For instance, Bear sheds about the same amount as his pet parent.

Bear sheds about the same as I do, which is to say not much. I can wear black pants around him and not end up with any fur on them. However, he requires a lot of brushing and grooming in order to hold off mats and tangles. When I brush him, quite a bit comes out.

Claudia highlighted that some Sheepadoodle might shed a little.

They are mostly hypoallergenic – but as a cross breed it does depend on the genes they inherit from their parents. I have yet to meet one/hear of one who isn’t.

Watch dogs

Walter the Sheepadoodle (Photo: walterthegentlegiant / Instagram)

Walter the Sheepadoodle (Photo: walterthegentlegiant / Instagram)

In spite of their size, Sheepadoodles don’t bark a lot. These gentle giants don’t usually bark when they meet new dogs or new people. They’re docile pups that like to interact and socialise. So if you’re looking for a natural guard dog or watch dog, you may want to consider another breed. Having said that, you can train a Sheepadoodle to become a guard or protection dog if you contact an experienced dog trainer.

Bertie loves his role as a watch dog.

Bert seems to take great pride in watching over the house. He will bark if he sees or hears anything he thinks is questionable. Unfortunately, we are still working on training him that the neighbors taking their garbage to the curb or another dog walking by is not anything we need to be notified over!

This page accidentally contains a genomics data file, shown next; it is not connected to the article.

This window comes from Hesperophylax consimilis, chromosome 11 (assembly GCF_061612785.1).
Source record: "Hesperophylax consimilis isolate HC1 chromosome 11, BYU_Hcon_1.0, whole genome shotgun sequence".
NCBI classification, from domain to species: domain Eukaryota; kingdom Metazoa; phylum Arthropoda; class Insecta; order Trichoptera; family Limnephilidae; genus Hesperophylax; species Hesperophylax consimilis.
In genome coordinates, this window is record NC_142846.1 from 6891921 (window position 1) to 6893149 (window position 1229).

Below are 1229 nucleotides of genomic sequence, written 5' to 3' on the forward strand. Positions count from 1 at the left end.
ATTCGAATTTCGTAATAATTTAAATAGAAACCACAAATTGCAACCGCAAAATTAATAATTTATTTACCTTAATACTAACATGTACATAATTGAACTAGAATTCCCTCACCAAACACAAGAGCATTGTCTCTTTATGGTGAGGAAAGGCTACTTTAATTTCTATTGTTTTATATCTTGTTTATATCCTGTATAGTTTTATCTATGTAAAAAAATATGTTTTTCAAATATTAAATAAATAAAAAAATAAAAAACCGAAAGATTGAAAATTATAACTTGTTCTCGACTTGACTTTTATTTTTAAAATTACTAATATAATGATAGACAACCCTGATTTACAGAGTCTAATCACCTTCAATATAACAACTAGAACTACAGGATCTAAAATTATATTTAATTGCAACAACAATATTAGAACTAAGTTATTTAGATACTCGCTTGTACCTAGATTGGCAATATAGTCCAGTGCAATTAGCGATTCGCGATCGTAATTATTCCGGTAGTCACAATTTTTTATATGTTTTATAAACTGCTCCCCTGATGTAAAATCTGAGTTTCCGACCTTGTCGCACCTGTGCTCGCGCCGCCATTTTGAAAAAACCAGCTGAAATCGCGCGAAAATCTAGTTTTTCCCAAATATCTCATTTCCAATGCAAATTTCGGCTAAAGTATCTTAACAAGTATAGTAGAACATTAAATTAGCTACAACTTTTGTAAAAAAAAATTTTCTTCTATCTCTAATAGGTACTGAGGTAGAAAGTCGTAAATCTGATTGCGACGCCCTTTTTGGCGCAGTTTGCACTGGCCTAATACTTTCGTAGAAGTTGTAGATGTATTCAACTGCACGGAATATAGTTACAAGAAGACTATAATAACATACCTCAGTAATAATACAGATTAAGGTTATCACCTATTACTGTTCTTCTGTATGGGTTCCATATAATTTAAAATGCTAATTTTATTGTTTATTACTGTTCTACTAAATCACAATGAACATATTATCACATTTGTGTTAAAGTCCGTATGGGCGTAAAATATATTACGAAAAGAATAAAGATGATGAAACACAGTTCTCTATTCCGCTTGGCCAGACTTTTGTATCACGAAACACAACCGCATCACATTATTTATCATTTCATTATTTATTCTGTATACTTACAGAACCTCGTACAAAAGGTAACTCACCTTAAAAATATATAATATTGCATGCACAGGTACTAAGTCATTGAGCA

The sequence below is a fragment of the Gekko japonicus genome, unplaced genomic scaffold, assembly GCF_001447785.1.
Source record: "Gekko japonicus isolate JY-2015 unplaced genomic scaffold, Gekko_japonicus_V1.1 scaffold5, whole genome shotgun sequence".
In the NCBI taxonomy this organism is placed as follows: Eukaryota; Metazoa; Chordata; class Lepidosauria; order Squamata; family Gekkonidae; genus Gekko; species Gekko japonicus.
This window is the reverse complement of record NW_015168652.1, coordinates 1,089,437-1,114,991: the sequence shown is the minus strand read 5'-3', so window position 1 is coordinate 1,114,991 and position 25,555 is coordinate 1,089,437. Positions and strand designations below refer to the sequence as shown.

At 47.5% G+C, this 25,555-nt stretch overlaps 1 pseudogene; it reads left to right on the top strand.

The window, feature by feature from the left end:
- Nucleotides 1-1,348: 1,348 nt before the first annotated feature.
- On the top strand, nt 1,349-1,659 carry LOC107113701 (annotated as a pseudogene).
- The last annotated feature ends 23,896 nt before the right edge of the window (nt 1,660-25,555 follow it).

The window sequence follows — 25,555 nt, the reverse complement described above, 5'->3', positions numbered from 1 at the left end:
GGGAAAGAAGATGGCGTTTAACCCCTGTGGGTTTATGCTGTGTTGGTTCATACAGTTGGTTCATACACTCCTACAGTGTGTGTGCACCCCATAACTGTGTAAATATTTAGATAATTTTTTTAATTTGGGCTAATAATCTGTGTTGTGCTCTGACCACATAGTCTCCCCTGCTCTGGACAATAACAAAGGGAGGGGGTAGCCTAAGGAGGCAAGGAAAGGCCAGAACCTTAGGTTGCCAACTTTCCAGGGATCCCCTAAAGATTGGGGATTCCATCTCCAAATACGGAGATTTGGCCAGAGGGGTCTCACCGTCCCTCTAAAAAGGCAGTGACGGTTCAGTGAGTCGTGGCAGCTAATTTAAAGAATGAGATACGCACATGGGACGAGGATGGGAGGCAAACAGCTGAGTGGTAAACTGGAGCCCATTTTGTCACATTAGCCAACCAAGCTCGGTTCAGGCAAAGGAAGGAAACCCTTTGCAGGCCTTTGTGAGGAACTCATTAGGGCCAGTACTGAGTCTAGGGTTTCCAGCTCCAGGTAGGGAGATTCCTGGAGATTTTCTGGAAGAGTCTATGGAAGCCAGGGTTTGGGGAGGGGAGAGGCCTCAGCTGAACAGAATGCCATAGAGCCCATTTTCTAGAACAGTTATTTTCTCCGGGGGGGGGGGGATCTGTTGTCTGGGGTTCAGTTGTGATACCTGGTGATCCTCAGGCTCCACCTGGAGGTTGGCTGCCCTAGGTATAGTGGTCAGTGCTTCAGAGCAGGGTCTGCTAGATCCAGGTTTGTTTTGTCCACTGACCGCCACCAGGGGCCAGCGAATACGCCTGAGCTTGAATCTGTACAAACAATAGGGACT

Bertie’s mom Erin qualified her point by adding:

It’s a pro and a con! It would be only a pro if we could teach him to stop barking at “suspicious” things – like the neighbors taking their trash out – on command.

Cristina also said that their “watch dog” personalities are a positive.

Walter is always on neighborhood watch and letting us know when someone is approaching our house.

Cons

Bear the Sheepadoodle (Photo: @sheepadoodlebear)

Bear the Sheepadoodle (Photo: @sheepadoodlebear)

Herding and nipping

Sheepadoodles are one half Old English Sheepdog. As a result, they may show some characteristics of sheepdogs from time to time, such as herding and nipping. Old English Sheepdogs would have to herd animals on the farm. Given they were trained to provide the function in agricultural practises, some Sheepadoodles may be predisposed to herding. This can be a promblematic behaviour with small children and other small animals in the family homes. Sheepadoodles (and Old English Sheepadoodles) can be prone to nipping, something which they’d use to herd farm animals. Nipping would be used to control sheep and other animals. You should never leave children alone with a Sheepadoodle – or any dog for that matter!